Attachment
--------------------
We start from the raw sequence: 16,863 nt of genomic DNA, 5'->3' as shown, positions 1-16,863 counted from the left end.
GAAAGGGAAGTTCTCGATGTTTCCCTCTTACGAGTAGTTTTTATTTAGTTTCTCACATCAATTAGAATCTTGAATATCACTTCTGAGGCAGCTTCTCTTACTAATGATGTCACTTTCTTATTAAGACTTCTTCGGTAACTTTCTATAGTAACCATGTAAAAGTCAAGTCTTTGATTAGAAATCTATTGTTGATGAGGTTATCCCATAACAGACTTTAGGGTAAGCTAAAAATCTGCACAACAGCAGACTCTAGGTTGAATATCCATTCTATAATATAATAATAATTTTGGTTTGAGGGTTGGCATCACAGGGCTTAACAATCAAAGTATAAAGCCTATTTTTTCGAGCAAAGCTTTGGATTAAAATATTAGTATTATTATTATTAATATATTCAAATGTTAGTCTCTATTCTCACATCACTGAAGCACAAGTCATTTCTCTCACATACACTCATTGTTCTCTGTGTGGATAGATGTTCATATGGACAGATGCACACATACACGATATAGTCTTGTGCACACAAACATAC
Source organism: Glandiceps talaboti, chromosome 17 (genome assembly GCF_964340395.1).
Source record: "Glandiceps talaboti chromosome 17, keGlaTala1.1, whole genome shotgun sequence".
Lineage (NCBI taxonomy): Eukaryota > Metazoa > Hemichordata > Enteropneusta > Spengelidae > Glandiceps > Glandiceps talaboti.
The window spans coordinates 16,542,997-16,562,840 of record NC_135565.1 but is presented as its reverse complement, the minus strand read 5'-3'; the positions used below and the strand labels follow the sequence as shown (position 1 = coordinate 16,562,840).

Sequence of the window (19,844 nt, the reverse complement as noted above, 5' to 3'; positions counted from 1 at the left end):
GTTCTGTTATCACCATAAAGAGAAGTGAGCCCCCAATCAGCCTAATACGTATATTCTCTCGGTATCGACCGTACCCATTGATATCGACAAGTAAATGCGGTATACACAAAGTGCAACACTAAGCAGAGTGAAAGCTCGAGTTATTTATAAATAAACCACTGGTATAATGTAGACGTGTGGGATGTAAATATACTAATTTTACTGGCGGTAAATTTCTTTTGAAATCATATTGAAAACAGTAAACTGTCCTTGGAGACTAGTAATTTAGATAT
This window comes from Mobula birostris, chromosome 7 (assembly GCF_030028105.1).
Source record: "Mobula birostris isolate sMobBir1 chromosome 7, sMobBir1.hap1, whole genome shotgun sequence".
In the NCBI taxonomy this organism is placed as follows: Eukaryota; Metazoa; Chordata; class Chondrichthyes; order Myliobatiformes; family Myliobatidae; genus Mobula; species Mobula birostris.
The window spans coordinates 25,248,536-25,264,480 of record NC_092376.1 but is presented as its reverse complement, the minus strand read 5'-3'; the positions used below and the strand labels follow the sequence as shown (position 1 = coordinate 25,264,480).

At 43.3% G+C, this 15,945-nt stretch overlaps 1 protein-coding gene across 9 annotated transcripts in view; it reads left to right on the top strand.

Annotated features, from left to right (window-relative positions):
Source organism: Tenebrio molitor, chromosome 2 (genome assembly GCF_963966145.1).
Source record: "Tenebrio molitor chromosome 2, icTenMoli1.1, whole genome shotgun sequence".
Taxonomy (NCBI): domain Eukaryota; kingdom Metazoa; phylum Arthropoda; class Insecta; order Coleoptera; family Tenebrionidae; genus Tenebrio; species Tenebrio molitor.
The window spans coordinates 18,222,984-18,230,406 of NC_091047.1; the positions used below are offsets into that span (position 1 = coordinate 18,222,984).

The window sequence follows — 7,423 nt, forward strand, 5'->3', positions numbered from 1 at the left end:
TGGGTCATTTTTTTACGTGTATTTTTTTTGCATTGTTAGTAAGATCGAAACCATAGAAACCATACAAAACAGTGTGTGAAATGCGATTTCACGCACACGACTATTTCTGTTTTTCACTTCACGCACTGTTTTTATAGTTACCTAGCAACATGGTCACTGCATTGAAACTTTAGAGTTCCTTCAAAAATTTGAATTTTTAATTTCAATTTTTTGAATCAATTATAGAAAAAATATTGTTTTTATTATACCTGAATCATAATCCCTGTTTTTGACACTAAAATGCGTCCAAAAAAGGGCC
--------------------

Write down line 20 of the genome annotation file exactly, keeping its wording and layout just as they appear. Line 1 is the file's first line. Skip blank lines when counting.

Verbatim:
TGGGTCATTTTTTTACGTGTATTTTTTTTGCATTGTTAGTAAGATCGAAACCATAGAAACCATACAAAACAGTGTGTGAAATGCGATTTCACGCACACGACTATTTCTGTTTTTCACTTCACGCACTGTTTTTATAGTTACCTAGCAACATGGTCACTGCATTGAAACTTTAGAGTTCCTTCAAAAATTTGAATTTTTAATTTCAATTTTTTGAATCAATTATAGAAAAAATATTGTTTTTATTATACCTGAATCATAATCCCTGTTTTTGACACTAAAATGCGTCCAAAAAAGGGCC